Avoiding “Musty Mutton Chops”: The Network Narrative of an American Merchant in London, 1771-1774

John Haggerty, Sheryllynne Haggerty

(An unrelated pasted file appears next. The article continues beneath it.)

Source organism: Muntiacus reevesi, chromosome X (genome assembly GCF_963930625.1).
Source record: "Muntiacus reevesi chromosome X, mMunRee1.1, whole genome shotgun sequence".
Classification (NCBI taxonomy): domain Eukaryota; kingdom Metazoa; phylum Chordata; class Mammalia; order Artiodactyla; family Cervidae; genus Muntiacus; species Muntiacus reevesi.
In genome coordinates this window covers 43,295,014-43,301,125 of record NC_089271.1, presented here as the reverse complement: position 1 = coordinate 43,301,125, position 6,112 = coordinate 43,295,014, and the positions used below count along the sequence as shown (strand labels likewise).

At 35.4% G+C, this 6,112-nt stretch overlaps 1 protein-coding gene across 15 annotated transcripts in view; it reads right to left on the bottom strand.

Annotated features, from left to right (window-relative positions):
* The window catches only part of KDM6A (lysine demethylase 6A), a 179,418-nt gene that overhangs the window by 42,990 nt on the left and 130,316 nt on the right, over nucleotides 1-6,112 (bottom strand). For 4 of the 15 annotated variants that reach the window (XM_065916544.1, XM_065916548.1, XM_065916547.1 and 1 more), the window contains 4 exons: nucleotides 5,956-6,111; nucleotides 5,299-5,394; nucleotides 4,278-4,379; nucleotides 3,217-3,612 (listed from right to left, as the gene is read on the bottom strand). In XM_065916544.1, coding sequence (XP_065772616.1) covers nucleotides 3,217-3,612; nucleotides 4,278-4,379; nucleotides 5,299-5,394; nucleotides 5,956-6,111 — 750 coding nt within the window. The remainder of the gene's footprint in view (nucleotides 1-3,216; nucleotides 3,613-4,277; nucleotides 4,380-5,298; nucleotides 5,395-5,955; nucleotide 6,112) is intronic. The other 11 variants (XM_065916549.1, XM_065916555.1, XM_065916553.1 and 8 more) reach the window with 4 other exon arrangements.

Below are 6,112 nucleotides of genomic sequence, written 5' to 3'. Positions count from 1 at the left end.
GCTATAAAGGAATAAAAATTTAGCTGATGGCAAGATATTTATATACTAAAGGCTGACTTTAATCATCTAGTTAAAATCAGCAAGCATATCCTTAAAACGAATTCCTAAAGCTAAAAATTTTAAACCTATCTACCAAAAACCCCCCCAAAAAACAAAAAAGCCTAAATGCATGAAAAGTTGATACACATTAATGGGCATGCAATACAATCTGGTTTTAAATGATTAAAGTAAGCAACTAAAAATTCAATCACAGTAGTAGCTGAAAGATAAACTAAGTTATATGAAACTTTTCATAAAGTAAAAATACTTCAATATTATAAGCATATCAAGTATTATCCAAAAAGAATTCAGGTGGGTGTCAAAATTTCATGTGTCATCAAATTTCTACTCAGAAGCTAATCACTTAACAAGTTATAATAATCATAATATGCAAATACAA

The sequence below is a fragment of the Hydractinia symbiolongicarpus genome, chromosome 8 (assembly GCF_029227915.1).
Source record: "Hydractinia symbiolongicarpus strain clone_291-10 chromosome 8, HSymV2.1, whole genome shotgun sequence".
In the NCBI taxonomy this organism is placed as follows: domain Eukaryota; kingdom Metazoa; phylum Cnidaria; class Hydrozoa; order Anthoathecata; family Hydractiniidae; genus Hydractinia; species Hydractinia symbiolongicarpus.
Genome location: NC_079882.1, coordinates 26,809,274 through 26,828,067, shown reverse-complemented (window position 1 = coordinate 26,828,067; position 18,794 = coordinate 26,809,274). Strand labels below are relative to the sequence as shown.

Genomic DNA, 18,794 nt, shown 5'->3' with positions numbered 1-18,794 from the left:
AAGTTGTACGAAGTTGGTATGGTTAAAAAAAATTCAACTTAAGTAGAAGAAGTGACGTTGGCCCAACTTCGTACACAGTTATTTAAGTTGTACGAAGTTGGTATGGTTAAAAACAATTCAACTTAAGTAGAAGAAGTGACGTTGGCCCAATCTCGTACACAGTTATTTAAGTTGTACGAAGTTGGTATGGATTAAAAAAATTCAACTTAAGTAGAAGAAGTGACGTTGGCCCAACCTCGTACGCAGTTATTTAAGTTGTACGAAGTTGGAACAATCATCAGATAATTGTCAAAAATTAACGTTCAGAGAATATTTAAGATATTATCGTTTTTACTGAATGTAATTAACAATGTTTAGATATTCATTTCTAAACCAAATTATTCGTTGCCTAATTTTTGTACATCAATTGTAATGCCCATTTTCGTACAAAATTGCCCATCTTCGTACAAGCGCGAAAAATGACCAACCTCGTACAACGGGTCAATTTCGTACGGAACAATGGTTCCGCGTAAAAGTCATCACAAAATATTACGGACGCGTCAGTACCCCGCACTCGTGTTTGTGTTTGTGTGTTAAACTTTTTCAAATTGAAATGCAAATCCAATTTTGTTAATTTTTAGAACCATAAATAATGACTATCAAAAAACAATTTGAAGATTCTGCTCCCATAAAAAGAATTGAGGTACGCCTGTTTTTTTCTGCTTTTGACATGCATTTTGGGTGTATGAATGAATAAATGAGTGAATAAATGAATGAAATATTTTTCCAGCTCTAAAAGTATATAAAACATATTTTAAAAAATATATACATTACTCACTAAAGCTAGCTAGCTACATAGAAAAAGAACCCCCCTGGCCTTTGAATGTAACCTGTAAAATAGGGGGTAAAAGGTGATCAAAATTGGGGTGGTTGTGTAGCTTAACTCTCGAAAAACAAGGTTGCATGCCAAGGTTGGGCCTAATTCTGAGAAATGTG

Historians have increasingly been using network and narrative analysis as a means by which to explore their data. By doing so, they are able to explore how actors of interest used their relationships to undertake business and economic endeavors, and how, in turn, these were shaped by the discourse to which they had access. This paper presents a novel methodology using visual analytics to combine both social network (relationship) and textual (sentiment) analysis to visualize the information contained in historical sources over time. The definition of network narrative posited in this paper allows the historian to quantify and therefore assess the impact of, and reaction to, endogenous and exogenous events on actor networks. In order demonstrate the applicability of this approach, we apply it to the case study of Joshua Johnson, an American merchant in London during the 1772 credit crisis. This paper builds on the more recent network studies which show that networks were not only complex, but changed over time in reaction to events.

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